The Courier News from Blytheville, Arkansas on April 30, 1948 · Page 1
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The Courier News from Blytheville, Arkansas · Page 1

Blytheville, Arkansas
Issue Date:
Friday, April 30, 1948
Page 1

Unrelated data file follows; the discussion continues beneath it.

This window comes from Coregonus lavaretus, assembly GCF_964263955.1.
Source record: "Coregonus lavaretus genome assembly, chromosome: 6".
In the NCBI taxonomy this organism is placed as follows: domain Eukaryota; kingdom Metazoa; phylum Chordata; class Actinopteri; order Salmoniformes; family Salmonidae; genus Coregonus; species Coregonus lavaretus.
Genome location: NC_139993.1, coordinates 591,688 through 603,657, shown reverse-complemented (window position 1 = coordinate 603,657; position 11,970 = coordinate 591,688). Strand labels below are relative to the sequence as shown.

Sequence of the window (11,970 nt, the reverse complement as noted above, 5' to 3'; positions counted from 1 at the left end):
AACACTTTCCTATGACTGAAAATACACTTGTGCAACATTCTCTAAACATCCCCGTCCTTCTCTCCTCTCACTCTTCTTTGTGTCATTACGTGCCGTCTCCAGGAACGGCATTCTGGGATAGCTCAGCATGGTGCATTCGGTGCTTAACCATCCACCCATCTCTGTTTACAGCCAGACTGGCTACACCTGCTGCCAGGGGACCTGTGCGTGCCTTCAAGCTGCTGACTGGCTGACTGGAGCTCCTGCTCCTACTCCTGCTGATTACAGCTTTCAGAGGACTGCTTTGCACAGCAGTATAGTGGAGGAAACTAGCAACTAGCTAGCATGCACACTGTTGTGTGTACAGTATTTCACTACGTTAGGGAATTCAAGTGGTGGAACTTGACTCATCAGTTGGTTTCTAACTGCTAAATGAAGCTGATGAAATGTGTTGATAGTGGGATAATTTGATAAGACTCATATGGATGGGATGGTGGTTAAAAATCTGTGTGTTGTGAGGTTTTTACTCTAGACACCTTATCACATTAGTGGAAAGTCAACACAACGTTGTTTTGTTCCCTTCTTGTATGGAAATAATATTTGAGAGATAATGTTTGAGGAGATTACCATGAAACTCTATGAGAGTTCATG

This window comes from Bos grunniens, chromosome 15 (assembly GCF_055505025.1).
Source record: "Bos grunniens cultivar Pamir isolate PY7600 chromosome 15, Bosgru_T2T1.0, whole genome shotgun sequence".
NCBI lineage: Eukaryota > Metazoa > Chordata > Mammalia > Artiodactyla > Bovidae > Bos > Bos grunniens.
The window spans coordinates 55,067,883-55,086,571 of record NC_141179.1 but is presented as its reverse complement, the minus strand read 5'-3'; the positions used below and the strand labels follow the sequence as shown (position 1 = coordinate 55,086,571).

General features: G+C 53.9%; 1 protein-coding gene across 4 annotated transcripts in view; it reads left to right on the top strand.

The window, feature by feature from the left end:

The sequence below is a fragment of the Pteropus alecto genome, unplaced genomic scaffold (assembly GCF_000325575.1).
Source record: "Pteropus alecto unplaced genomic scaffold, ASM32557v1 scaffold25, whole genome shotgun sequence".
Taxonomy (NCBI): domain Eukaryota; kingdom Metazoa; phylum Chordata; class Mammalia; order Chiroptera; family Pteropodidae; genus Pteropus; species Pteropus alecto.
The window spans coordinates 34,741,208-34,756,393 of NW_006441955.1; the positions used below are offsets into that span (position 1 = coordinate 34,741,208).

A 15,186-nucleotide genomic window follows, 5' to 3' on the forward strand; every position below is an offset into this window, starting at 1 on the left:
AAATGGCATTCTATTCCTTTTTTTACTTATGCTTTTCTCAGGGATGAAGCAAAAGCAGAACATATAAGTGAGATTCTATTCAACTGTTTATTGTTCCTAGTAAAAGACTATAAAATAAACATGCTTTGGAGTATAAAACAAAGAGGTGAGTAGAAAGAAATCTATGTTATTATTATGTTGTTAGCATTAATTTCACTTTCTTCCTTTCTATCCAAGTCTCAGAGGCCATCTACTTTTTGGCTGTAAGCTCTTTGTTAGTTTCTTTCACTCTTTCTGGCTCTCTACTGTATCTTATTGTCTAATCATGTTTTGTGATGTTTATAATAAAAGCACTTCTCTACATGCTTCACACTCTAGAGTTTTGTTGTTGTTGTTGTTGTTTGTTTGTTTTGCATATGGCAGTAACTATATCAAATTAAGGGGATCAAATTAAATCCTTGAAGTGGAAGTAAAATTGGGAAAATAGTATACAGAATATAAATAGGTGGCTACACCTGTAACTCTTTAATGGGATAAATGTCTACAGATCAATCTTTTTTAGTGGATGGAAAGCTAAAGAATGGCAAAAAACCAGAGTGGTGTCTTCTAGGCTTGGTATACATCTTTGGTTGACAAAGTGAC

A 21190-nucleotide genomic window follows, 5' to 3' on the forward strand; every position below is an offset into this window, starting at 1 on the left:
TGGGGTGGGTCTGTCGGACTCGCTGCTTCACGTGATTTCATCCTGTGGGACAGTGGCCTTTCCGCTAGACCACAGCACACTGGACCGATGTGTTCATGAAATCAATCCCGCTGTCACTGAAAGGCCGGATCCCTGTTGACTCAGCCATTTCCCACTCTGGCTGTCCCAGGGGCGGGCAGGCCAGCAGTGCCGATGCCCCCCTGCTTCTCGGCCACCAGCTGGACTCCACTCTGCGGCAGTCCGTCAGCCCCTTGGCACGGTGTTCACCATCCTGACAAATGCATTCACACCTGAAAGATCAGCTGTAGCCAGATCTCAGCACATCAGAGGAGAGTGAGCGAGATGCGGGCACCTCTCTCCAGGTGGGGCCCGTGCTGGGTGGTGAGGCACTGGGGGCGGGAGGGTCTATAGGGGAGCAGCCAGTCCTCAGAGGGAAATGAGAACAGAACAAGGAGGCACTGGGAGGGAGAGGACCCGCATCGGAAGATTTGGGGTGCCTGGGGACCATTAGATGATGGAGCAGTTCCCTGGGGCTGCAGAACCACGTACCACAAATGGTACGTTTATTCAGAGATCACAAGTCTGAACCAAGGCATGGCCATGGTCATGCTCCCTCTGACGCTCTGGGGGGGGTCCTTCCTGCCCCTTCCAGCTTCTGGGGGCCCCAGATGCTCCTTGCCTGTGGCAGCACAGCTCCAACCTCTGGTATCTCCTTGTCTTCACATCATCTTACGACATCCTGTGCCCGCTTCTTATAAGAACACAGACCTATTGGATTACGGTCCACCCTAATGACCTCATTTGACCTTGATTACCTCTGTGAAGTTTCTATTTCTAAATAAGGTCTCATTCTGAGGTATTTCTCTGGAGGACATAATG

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XLT—NO. 82 ^Mediation Only Hope in Averting Railroad Strike Two Brotherhoods Refuse to Submit Issue to Arbitration HICAGO, April 30. <up)_ A Jedetal mediator announced today after his third meeting with principals In the nationwide rail labor dispute that "both sides are still unyielding at this point." Chairman frank P. Douglass of the National Railway Mediation board emerged from a morning *ession with representatives of the railroads and outlined briefly his •IrlX* 8 *° Rmt * nR t IonwId « rail The strike has been voted for May n by three operating rail JKotherhoods, and mediators have •Emitted that the only hipe of heading it off lies Sn their efforts. Spokesman for two of the brotherhood, M id in Cleveland that they would not submit the dispute to arbitration. Douglas said that the "big differences at this time revolve around the recommendations made by the emergency board." The board a presidential fact-finding agency, last month recommended a 15-14 cent hourly increase. The brotherhoods, asking 30 cents, rejected the the recommendation. The carriers have offered to accept the recommendations, and "both sides remain unchanged," Douglass said. He met twice yft- terday with brotherhood representatives. Douglass admitted earlier that Iw saw no hope of arbitration at present. "Of course we will suggest It," he said," but we don't think the parties are inclined to arbitrate. Direct negotiations appear to be the only way to solve the problem." Douglass made the statement shortly before he met with representatives of the nation's railroads. Testerday he and Francis A. O'Neill, • other mediation board mem- began their last-ditch settle- mt attempt by meeting with representatives of the brotherhoods, who threaten to call 150,000 engineers, firemen and switchmen out «i strike May 11. •^Douglass pointed out that the bro- wiernoode .once before had rejected a proposal'to arbitrate after the board's first mediation attempt fall- id- last 'January; *'' •• - — _J rUE DOMINANT NKWSPAPER c* NORTHEAST AH^KANKa. , •^X%. i, ^ J_J ^T |^ Bh-thevlll. Courier i«..,.,<™. „-„„ I" — __«^-»OKTHEA8T ARKANSAS AND SOUTHl^uiT ur<u>r.f n >, ^^ Courier Blytheville Daily Ntwi Lewi* Notifies Soft Coal Operators of Expiration Of Contracts June 30 WASHINGTON, April 30. (UT>>_ John L. Lewis today formally notified soft coal operators the United Mine Workers' contract expires June 30. The UMW president fulfilled requirements of the Tafl-Hnrtlcy labor act which requires that 60 days' !><>"«> be !Tl™<> when a union In- menf *"* ° f m ° dlfy Bn " grce ' He asked all signatories to thc present wage agreement to begin ue-i gotiations here on May 18 to reach' agreement on a new contract In UK past the union 1ms refused to work without a contract. Blast Damages Hart's Bakery Oven Explodes But Crew of 5 Unhurt; Cause Undetermined nl °™ in & explosion caits- om OOOaiid $8,000 for in "'"• for minor Mississippi Valley L**d«r Blytheville Herald Principal of Blytheville High School is Named /, Promoted riddled on nd was «5Ponme from the front today, but all escaped injury Tho cake crew wcn t to work at 1 a m and had lighted the oven and gone to another part OE the room? some 20 or 30 feet from the oven to mix the togrledients when the oven 7x P kxied, throwing oven parts, debris, ar^.fTh ° f Ule c * Ielcx ceill "B *» about the men. There was no fire Plumbers, electricians and rcpair- ™ en were ca"ed and began repairs immediately, and it is believed that the oven will be repaired by Monday. The bakery, which operand two ovens will continue aTone- half capacity production. Bread and other bakery goods will be supplied to meet the entire demand by the fiikeston, MO., plant, also operated «y l«. S. Hartzog. Cmuse Unknown Mr. Hartzog said he was not sure how the accident happened. The propane oven was equipped with a safety valve, which supposedly closes when the (lame goes out. ne said However, It apparently failed to do .so, and when a match was struct or heat from the other oven became intense enough, the accumulated gas exploded, he said Miss Rosa Hardy was named u- slstant superintendent in charge of the Instructional part of the junior and senior high school progrnm bv action of the Blytheville School Board, It was revealed today. This U a new position, which wns created as a co-ordinating link between the administrative branch ol the school and the teaching system and to alleviate an over-worked condition existing in the superintendent's office due to the rapid "vine. the Kh001 iy5lem! 0( Miss Hardy will be succeeded as principal of the high school by w D Tommey, who ha> been assistant principal this year. Mis, Winnie Virgil Turner was named assistant superintendent with supervisory responsibility over the Richard B Harrison school, W. B. Nicholson .wa, re-elected superintendent of the schools, and general action was taken toward the election of the teaching start for next year by the board ol education at a recent meeting The changes In the personnel of the administration of the schools were made In line with the advice and the recommendation of Dr M R. Owen, director of the Division of Instruction in the State Department of Education. Dr. Owen had made known that In view of the expjn? ston the Blytheville schools were going through now, and could continue to expect, an assistant superintendent to act aa curriculum director and secondary school supervisor was needed. Principal since 1917 Miss Hnrdy, who has been with the Blvthevllle schools since 1914 Prices to Continue Upward, to Hit Peak Next January, Experts Say ShowdownBattle Renewed in Holy City after Truce Jewish Units Score Successes in First Round of Fighting JERUSALEM/ April M. <UP)-_ The showdown battle of Jerusalem n HIM* li" "^ " 1d ' h(! J »*'»h militia Haganah scored sharp BUO- cesses in the first round. Hnganah fore*, seized tile Jerusalem ,ener.l postofflce building, which controls the center of the c ^ They forced the Arab defenders of the Katamon quarter to site for » truce to evacuate their dcsd ami wounded after bloody ftghtiJ throughout tho night. Still other Jewish and Arab force? Ma? wm e H '" blUtl ° »«><"«ltho nl L "" c « mctcry ' I " rt the J 1 —^_^^ " ^"" • »^ UN Trusteeship To Save Holy City Proposed by U.S; I • -»» — ••• v»|^«i fcioi UK) BJmreofreiiponribiHty in the " program, The Jews clnlme'd to hnve seized the , department of ti " *" 1B ln By Auitln O. Wehrweln WASHmoo^Trp"~ SU " °"~-« its see no steon and government !ead- was ma(ie f t >,, cpa of the high school in the fall O f 1917 and has held * " uary^ ,,'•;,:'' Vi. [:. h fl ve ^ K \' ims of plate'-jflass, were ^pressed confidence that In £- piaster 1 was' torn froivT''around it ? settlement attempt 'h 6 alr conditioning units five lien t .... 1»M had expressed th« present ? settlement would succeed , At Washington, Rep. iv et j A Hartley, R N . J., co-author of the Tail-Hartley bill said he would prew. for extending the government* strike control powers to cover the railroads If a strike 1s called Covered by Railway Act At present, railroad disputes are covered by the National Railway Labor Act.. Hartley said he felt that S^TJL H 16 ™. 1! brotherhoods mi- to Hartle y. President A. ney of the Brotherhood of Railroad Trainmen, not involved in the current dispute, said extension of the new law to cover the rail 'Tif 'i W ° Uld rot meet with POP?I a ,^ ty £ Con ^3s." He said the enough id the of the nation "has had Taft-Hartley law.' following hi, four-hour session with the Union officers, Douglass id the meeting ha d been "produc- Mtlve, of opportunities out of which sald^he w£s"' y Bet " settleme "t-" He The Brotherhood of Locomotive Engineers, representing the noooo men who run the trains, joined 'the strike movement officially ycsterdav The union announced that the engineers would walk out May "i *J™ g with the switchmen and fire rea 1 ? 6 *' her lwo unit>ns h ?<l a JeJ-^lhfEn^'fJsCa Wma^roJ^™.*-" Douglass said that union , - - — -—"- 'kuiu ai'GuZiCl the air conditioning units, five light were ruined, and water fixtures and other members of th Mediation Board yesterday. . - - - -- tiisaoTccmpiit what the railroads have 0 Tfe red • percent""" 15 h "' C dema '"*ed a 3C ^nim^^ybo^he^ilroan «^ "Se" ^I'^.r'a Trackman Breaks State Record the cs^u'alU 1 -'"" " nd Robert R* 1 ?- ' lash"* and R *' d '" the 1M " untU rnfd-s^rrToon." 1 " C0 "' In the class "A" preliminary* High the at »«on. Griffin <JK«Jlfled in the 100- dash and th. broM Jump lines were torn up. Throughout the building wall supports were torn from the walls, and locks were blown from the doors at the front office and through the building to the back division. The oven was empty except for a fcwcake pnns which had been left there to dry. •Insurance adjusters were working In the plant today to determine the exact extent of damages, but had made no statement. The damage was covered by insurance. Mr. Hartiog safa. Two Russian Soldiers Held By U.S. Army VIENNA, April 30. (UP)—U. S. Army officials disclosed today that Russian soldiers have been seized :or a second time within two weeks in a kidnap attempt inside the American sector ot Vienna. An announcement said two armed Russians were picked up yesterday n thc American-occupied 10th district. They were searching the neighborhood for a list of Austriims whom they apparently wanted to arrest. Cpl. Richard Schellhase, of Chambersburg, Pa., arrested the two Russians single-handed. An'official report of the incident said the Russians started to unsilng their submachine guns when halted by Schellhase. But thcy were subdued immediately when Schclihase drew his service pistol. Army officials said the Russians were prowling In nn area adjacent to the Russian-occupied 26th District. They went to the home of Dr. Adolf Wehrmnnn and searched it He was not home but they told his wife they wanted the doctor and said they were also looking for "young men and women." that position ller tenure rtn , ment has clirnbed from 176 to 956,' and the graduating classes have grown from ' th " n ' eachln 8 in Blythevlll o she taught for brief periodsin Miss! sippl. Tennessee, and Wyoming She receved both her bachelor's and masters degrees'from Qeorce Peabody College in Nashville, Tcnn. tK°, thCr , Tleosur y experts predicted hat prices will rise gracHmlly, hit- tiiig the nation's pocketboot with full Impact next January Tlieir predictions was "backed up to some extent by the latest price Henderson State Teat,,- ers College at Arkadelphia, and his mas w, from George Pea- Sj" 1 ** Branted'in Jm^He^M Both Miss Hardy and Mr. Tommey will continue teaching Faculty Shows Rapid Growth In connection with these promo- See PROMOTIONS on Auto Workers Home May 12 As Strike Date DETROIT, April 3). (rjp)_The top polios- committee of the CIO United Auto Workers today set Ma> 12 as the date for a strike by 75000 Chrysler Corporation -mployes if' no wage settlement U reiched by that time. The date was announced at a special meeting or eigh members of the policy group to back up demands for a 30-cent hourly Vage Increase third-round paj drive being Kv fl-in ,,„;.,., ' B X eAn ls t wm put more money into c.r- ,? Ut .t. here are some experts who " Limits Picketing Rules Out Violence, Board Also Bans All Secondary Boycotts WASHINGTON, April SO. <TJP}_ rlBl 1l*Vni-n{.. ___ r .. . ' ^ w * / T" I t Trial •ners for the National ^™^*™™™^s l - "" -*"»n two precertent-i Tie outbreak of flghtlni at the sent cred strategic quarter" of Jo! nicnln*.t - __ ...j-.__ . . ""'" wl UU- Mm. Rice _ H«jrd Blocktr Thre. of tho five person, arrested In connection with tho brutal im,rd«, March 31 of Pred Holder Cnruwny runner, were under , riv- 1 he n rs t big victory wcnt to «, lfi 1C ," "l'° r a nl « l11 ° f bln <" i , g (or llle '(ly area of Southwest Jerusalem, Ilia Arabs at midday sued f or a tr , lcc Seek to Remove Dead An otnclal announcement of the ,rnS rt\f,i. n ~t _~u i. . '** o e Arab rerjuest said they mude It In order to t«lto their dead and wound- no , °"M tlm flCl<1 - p «ll'"i»»ry re)o. U snirt 30 Arab., were killed and the Jews suffered heavy casualties at Katamon. plckc tlng if they are will stay about where and perhaps dip. Chairman Jesse p. Wolcott, n Hlee ° mittee fn t , Bml fncturlng Industries rwerunner of cut, recent price reductions Illriy manu- be t ,,„ all along the in a waged by the union Norman Matthews, Kgional director for the Chrysler Department named the date and win th, val of seven other *;,„ — — t jl i'^-y commit- id:nrs r M^r il T ctlngprts - Matthews said the walkout wotld be _ called unless the company aid union broke a pay d-adlpck Ltd reached an agreement.! NEW YORK, April J (TJP)- 010 United Electrica|>or ke s Ion announced today I was i A check of the businessmen, government experts and economlsts-at mh^ 0 !?' 1 )? Bttendcc l Hie U.S. Clm- inoor n commerce convention this who shmve<i tlmt six out of nine Most optimistic wns A!nn Temn'e vice President of the National City KaiiK of New York. He said he saw noimng In the business situation o compel us to the conclusion ?l a , " nc * ed .»'>''atlonary upsurge Is Inevitable. Chairman Edwin G. Nourse ' Councl1 of Trial Examiner Martin S. Bennett er Mcrni "^ ^"liture Work- both S " nd lts Loc! " 300 were ootn guilty of r.n unlalr labor practice for violence on a picket "no during a strike lost September 43 Jw^- S 's 'f' 1 Cnb " tct "«™f«lu" »ig Co., Snlem, Intl. ruErt"?i f t "i mlller sl ' ln <=y Lindner ruled that the Brotherhood of Car- blown up. it was and a little later the for the truce. The heaviest fighting • raged on nigh ground around St. SUjnhcru monastery, which the Arabs T believed to tx using for ter*.- VM' , ' M ' o < , both of Leachvllle, yc.itcrdav entered plea, O f guilty 'to cimrges of accessoiy In the murder for which Gcrnlri LuKon Alasworth 23 R K O of Uiachvillc, was convicted and Slvcn a nro.senlence Wednesday The two wcrcs given 13-year terms >' r ™»-T^y were sentenced by ge Charles W. Light of Jonesooro- . in Criilgheart Oircult court h, Lake OHiT AwlllnJ tatal luc Basil nicvlm and Hsrold Ocorie both of Cnrml in Cralghcad •Coun- j Ti y are accu «d ol having aided Ainswoi-th to escape alter Hold- eo was murdered In an attempted lh« i . "• —uuni^u U4 j&cono- _nc Advisers took tlie positlon-wel -outtressed with qualiflcatlon-that nn°f C f? f, f ° r P" ui »E the brakes on inflation are "a little brighter '. un the other side were such fig- ires ns. Leo Chcrne, Executive Secretary if the Research Institute of America. He said prices will go up, aiict th .?" y rcnso 'i for thc boom l< me shower of government ihciks.' Workers in'qencT^'Eilc 1 ^f" 0 * 8 PoSSOgC ^^SToiSlOf 70-Group Air "?ies7;r ed f^F ForceP ' an Seen r.r,l f.- **?"«. nnlionai iinbn WASHINGTON April 10 fm>» ssZ=^e^.!J!£»?"«s risa --,-•.^ u uy ^jfi, —•"•• *•'"- ^ifuit: in npnrovlno- oTrPrt I^ C W »'4B '""Js/or a 70-group air fore™ 8 ^ ' ( ^ ho "Kli o Chairman Styles Bridges, R.. N ^bccn 1,-tten. H.. whose Senate Appropriations' Promotion Folder Plans Made by C. of C. Directors Plans for a promotion folder fea- uring the industrial, agricultural, and cultural achievements of Blytheville werc made yesterday at a meeting of the Chamber of Commerce board in the Chamber of Commerce office. The folder will point out the •owth of the various Industries, ind picture some of the more mod- rn establishments and homes The Federal Aid for Education program was discussed briefly by the sroup nf(cr a report on thc sub" l . b >; w - B. Nicholson, superin- cndent of the Blytheville schools. Wnrfh" J'lS takC " '" th ' S rC 8 ard Worth Holder, manager, gave a l» P v > ??. the MissIs s'PPt County *<y, held In Little Rock last week He expressed the belief that more * smtl " lon People were reached Tnft-Hartley Law a period had exp ' strike vote had Rites f or C. C77dhnson To Be Held Tomorrow Funeral services for Charlie i Johnson. 57. brother oi Mrs j I .mhl\tnn f.F T> -.. : . ~'^. •*. I . Johnson of Blytheville. Ml, ducted tomorrow " , luft-Hnrtley Act by pcacefullv P?lr rt r n '^ t UlC Mo »^<>™ry A ! Fair Co liepartment Store. He said he object was to force the store to cense doing business with Bear Brothers Co., building contractors who were employing non-union carpenters on a renovation project at e store. Lindner said this was a secondary boycott lorbldden by the Taft- Hartley Law. "Even though such picketing was peaceful, It is no t protected by the First Amendment of the Constitution," Lindner said. Tne AFL and CIO Unions in the two cases argued that picketing was protected by the constitution to take over m,,^ , ,r bllildlll B eommanding much of the center of the city Thi, morning they seised the opportunity ine Kntnmon tiunrtcr Is an Im portanl section I,,' Soulhwes? Jen S Ie ,r." v f. r !? < *.'"« t!le Hcb« n road Socialists Told They Subsist on Capita list Charity Haganah troops also launched « major attack ngnlnst Mount Zion an Arab stronghold overlooking 'the oQlKnWCfit SCCtioil Of tllC fllrf urnlln/I city, but the attack wus b okcn un • t. dawn by Brill,!, mortars P i 10 ,.. Ulc ' or Jenisnlem flared un «s British, Arabs and Jews met to determine the fate of JAffa, where the guns were ctuioted by a 17-hour truce last night. Five Nations Plan Anti-Red Union Meeting of Western European Countries Held in Secrecy United ftfn si,,, Corr LONDON, April K^P- «• •eHr?"* " •*« t * rn »"-ope, unit! f J .if bl100 ,-««» l ' u t Communism, i,^i ™ l " tep * toda 5' to *»«-<t building . united military front ngalnst any Soviet attack In Eur- agency announced II • i-n A -, on the truce only, if unarmed Jows were guaranteed freedom to com* and go freely The Arab Higher Committee re ! torted that the Jewish condition* truc e e'"p e i < an t0 B hllV<i to - r| **^' *t oldcd that, since there ha/*h»»n no rtghtlng („ the old city anyW? both Mdcs would continue to hold 1r« while conditions of a BernS. "Z^Lrz™™ out ^ : sutTr^deKtr'^ umt ^ crel »ry-0eneral Trygve Lie new, conference tAt 0,1 emergency General Assembly session o> " st ™WSs ' ° f . thhe , Arab ? a '« d n ' 3 oft-expressed opini Hwt Jerusalem could be saved damage only If Arabs an" ce or al Ps "To allow all the Jewish co "limit, )n th . , d C |tr to .^ "•«™|." «'<« HuscseinT "woSS mpoMible unless there >utatruce~ta~.-.,.,-~. ^ Acrot; th« corridor, Dofons-e ministers and chiefs of staff of Great Britain, Prance, Belgium, Holland and Luxembou In the official residence of Secretary Ernest Bevin. rg met . It WAS the biggest and probably the most momentous military con- iy, planned to ask uii- anlmotis consent to have the mea- ^r^w^r™^^ First MethS chur^f M th ""' If there Is any opposition, the bill must lay over until next week ^!S_ b ?' h . Republic™ Tn" n the world-the united States." rJ i ™ r -. tlmc P r| iie minister and Lord Woolton, chairman of the Coiucrvatlve Party, addressed s 000 persons at Albert Hall. The meeting was sponsored by the Primrose League, women's branch of the Conservative Party. "While Socialist ministers boasting O f their achievements C thcy hllvc the in M; ~ - UUL " ucpui . in tl Democrats believed it Burial will be In Cemetery. tie Hmwooj irough the city pub- f-ff „. '• Johnson died at the Unite States Veterans' Hospitil j,, Mo .n tain Home, Tcnn., yesteday after' i •engthy Illness. His bdy w "ii IJ rive In Blytheville toniht. Mr. Johnson Is survifcd by th sisters, Mrs. Johnson :of Blytl Gerald Robinson, ,W M. Whlta -:er, Ed Rice, E. W. Jullens, Ber, have been selected aspanbearera!: The Cobb Funeral lome Is iJ charge. ' Kidnap Charge furled BERLIN, April -—•"•"«, /MJni ilUP)— Rus. sian authorities chargi today thai Amfll-l^nn l«f*1ii~..~- ^_ .^ . .? American Intefllgenc agents kid would pass The appropriations « th committee approved a "by 'Ve" to The legislation would give nil Plane 822 ' 000 ' ( XX' contracts than the '"ore for the admin- ictT-^u i , -"•••' tite au/tiin- stration asked, in voting thc extra money, the Senate Committee sided with Air Secretary w. Stuart Symington who called for the 70- group program despite the administration's request for only 6«. Weather Arkansas forecasa Partly cloudy today, tonight, and Saturday Warmer today. Scattered tlumdershowers In North and West portions Saturday. Minimum this morning—53 Maximum ywlerday—79 Sunset today—«:3<. Sunrise tomorrow—5-10 todaT- P none. [>n ' 2<hOUrs ' (<)7 ' lm Total since Jan. 1—2045 Met n temperature (midway between high and low)-66 Normal mean for April—«. , -of which the public is not c< ? n! *'°«s--thcy seem to forget that thcy are living on the charity of the greatest capitalist free enterprise state In the would the United States." Churchill sa td " e B 8»ln urged a speedy election. He siilcl that a decline of more than 1,500 votes In labor's majority In the soutnwark bye-election gave Gosnell Voters Okay $5,000 School Loan Voters In thc Gosnell School Dis- ii let .No. « yesterday unamlonsly u™ r ° V n? , the ' Cvylng of » sP*cial two-mill lax on the asssescd valuation of the district's property " nnd ™t Cri a Proposed {5.000 loan from the Stale Revolving Loan fund for the purpose o( repalr- schoo] R " '"'"rs'ng "1= Oosnell Voting ta the special school election was light with only 26 votes cast, but the vole wns unamJous n fnvor or the special tax and the loan, according to County School Supervisor John Maycs. The assessed valuation of property In the Oosncil district. Is $343,243. Mr. Mayes stated that It Is not ' .In.. ri h»d mmed £ v«te!y that th«y m»r d R«»si« Into Me mlddlVfcit on a war In An American official a«id--Mi> g were mad* C.osc secrecy shrouded the meeting. Two Royal Marine guards In •Ires, uniform carefully examined the credentials of even the gold arshals Program not disclosed. •n ti se. Tho first busliiEK was believed to lw the appoinlmmt of a permanent m»l!my committee, a sort O f super-general staff, to unify the armed forces of the five nations and h & " th The delegations also expected to m general terms >n of arms and training methods, exchange of cadet* and joint use of air »nd sea bases The question of appointing a supreme commander might, h RV o been raised. Any decision probably was left until later. Marshal Viscount Montgomery, chief of the Imperial staii. Mad been mentioned In British qunrtcrs as a likely man for any such post, i ' schoo work the futher evidence that the back to lhe nation Gen. Yandenberg Sworn In as Air Force Chief WASHINGTON. April 30. (UFO- G«n. Hoyt s. Vandcnbcrg, «-year- old combat commander of World War II, became top man In the U. S. Air Force today, succeeding Gen. Car) A. Spaatz. Chief justice Fred M. Vlnson administered the oath to Vandcn- bcrg as Air Force Chief of Staff In a surprise ceremony In the office of Air feocretary w. Stuart Symington. Spaati is scheduled to retire from the Air Force on July 1 will begin. Officials of the school are seeking to obtain Army surplus buildings at the old Bly- thevlllc Army Air Field, he said with the buildings to be used In the school's expansion program. The Gosnell school at present has an enrollment of approximately 500 students, Mr. Mayes said and Is equipped to handle on!» a bout half thai number New York Stocks Final Stock R*porl: Amer Tobacco 58 Anaconda Copper 36 1-2 Beth Steel 34 j._ Chrysler Coca Cola . Gen Electric Gen Motors Montgomery Ward N Y Central Int Harvester . , North Am Aviation .... Republic Steel .' Radio Socony-vaeuum -.-....".'. Sturtebaker Standard of N J Texas Corp .....i.;"";; 60 1-8 45-8 75 7-1 Mobile Chest X-Kay Unit Makes 450 Examinations In Burdette Community The Mobile Unit, now giving chest X-rays In Mississippi County, was In Burdctte yesterday and a total of 450 chest pictures were made, according to Mrs. c. G. Redman, executive secretary for the Mississippi County Tuberculosis Association Those working with Mrs. Redman on the clinic were Mr. and Mrs. Chris rompklns, Mr. and Mrs. Hays Sullivan and Mrs. Jim Tompkins. Chrs Tompklns *as chairman for the survey work In Burdette. The unit moved to Luxora today, and was set up In the school cafeteria. Tomorrow the unit will be m the Lee Wilson store In Victoria from £ a.m. until noon. No afternoon sessions are held on Saturdays. truce In the Holy Land The United States has. that In case of an oroa vaslon and full-icale war "tine, the UN Security would assume Jurisdiction over Holy Land Ungle and fat/ would R lncre£se"° le " ~"° "~ Tlle r« were indications, how- fi^ e . L Arab lMrt «rs were confident that the Western -powers, who also possess a veto In Ui«s«?' urlty Council, would under no circumstances permit a situation which would enable Russia to «nd t '°°P« nt ° the strategic and oil" rch Middle East. American oftti clals have based their entire stra- fegy for Palestine on a deterrnlriat- • , ~—•"• "»» » MCLcriTHnai;- Westefn^tro 4 ! 11 ' ***** ™*« -%*«-i^a Kg pressure being applied on the Arab S±i^_f n -' fo rt to ^ off th. threatened Invasion of Palestine dlsclosed '<«<• niKht that -nation Cccurlty Council Commission In. Jesusalem " t>, the Truce . saem had advised Kink Abdul." ol Trans-Jordan not to Invade Pales- Tli'e commission told Abdullah in a special message that arty warlike action on his part would invoke "the gravest censure by the ^ CC ,',' r i ty *, C r? unc11 an<1 the. entire United Nations." They acted after f r .' ""* »' report,, that Abdullah lender of the only Arab nation out- UN ' the A «, ,' e Arab Invasion of Palestine witti lt» strong Arab legion. -• Serriee* Held Today For Mrs. Ruth King 59 168 . 35 1-8 . 55 1-2 , 68 . 15 3-4 , 95 3-4 12 . . 27 3^ 10 3-8 , 19 1-4 23 79 Packard Steel Inter-American Meeting At Bogota Closes today BOGOTA, April 30. (UP)-The Bogota conference will close late today with the signing of the constitution or character of the "Orgi- niiation of American states," the new name for the Pan American union. The 112-artfcle charter will transform the union Into a technical and administrative organism of strengthened Inter-American c operation. The delegates had completed In 25 working days a task which had been expected to taXe six weeks. The program was reduced, however, after the interruption ol the conference by the Colombian revolution. The conference approved three treaties or pacts and two conventions binding on all members. Kf™ King « rv!c " ft >r Mrs. Ruth Armorel were conducted re conucte this afternoon at the Cobb Funera Home crmpc , wlth the Kev U j e Adkins of Armorel 'officiating. Bur- M was In the Maple Grove Cem- Mrs. King died Wednesday In the Booneville Sanatorium. She ,„ She Is survived by four daughters, Mrs. Tom Haney of Armorel, Mrs. Bert H«rrls, of Helolse, Tennt Mrs. Stella slmonlon of Midway Term, and Mrs. Loylse Graham of Detroit, Mich.; vtwo sons, Earnest and Wallace King both of Sdkestoh, Mo.,; two brothers, Walter and R J. McNabb both of Centervllle, Tenn., and three sisters, Mrs. Maggie Rosson, Mrs. Cora Reason of Centervllle and Mrs, Qulmbie Johni of Fulton, Ky. New York Cotton Close steady. YORK. April ». (OP)_ close open hfeh low 3192 JIM M7» 37»3 »7»S Mb 3771 3714_»7SL L noo_J7I7 Oct. ...... 32*6 OH 3B72 KM ot/ ...... 3337 030 BM «» Spots clow. J»8, dmm a*.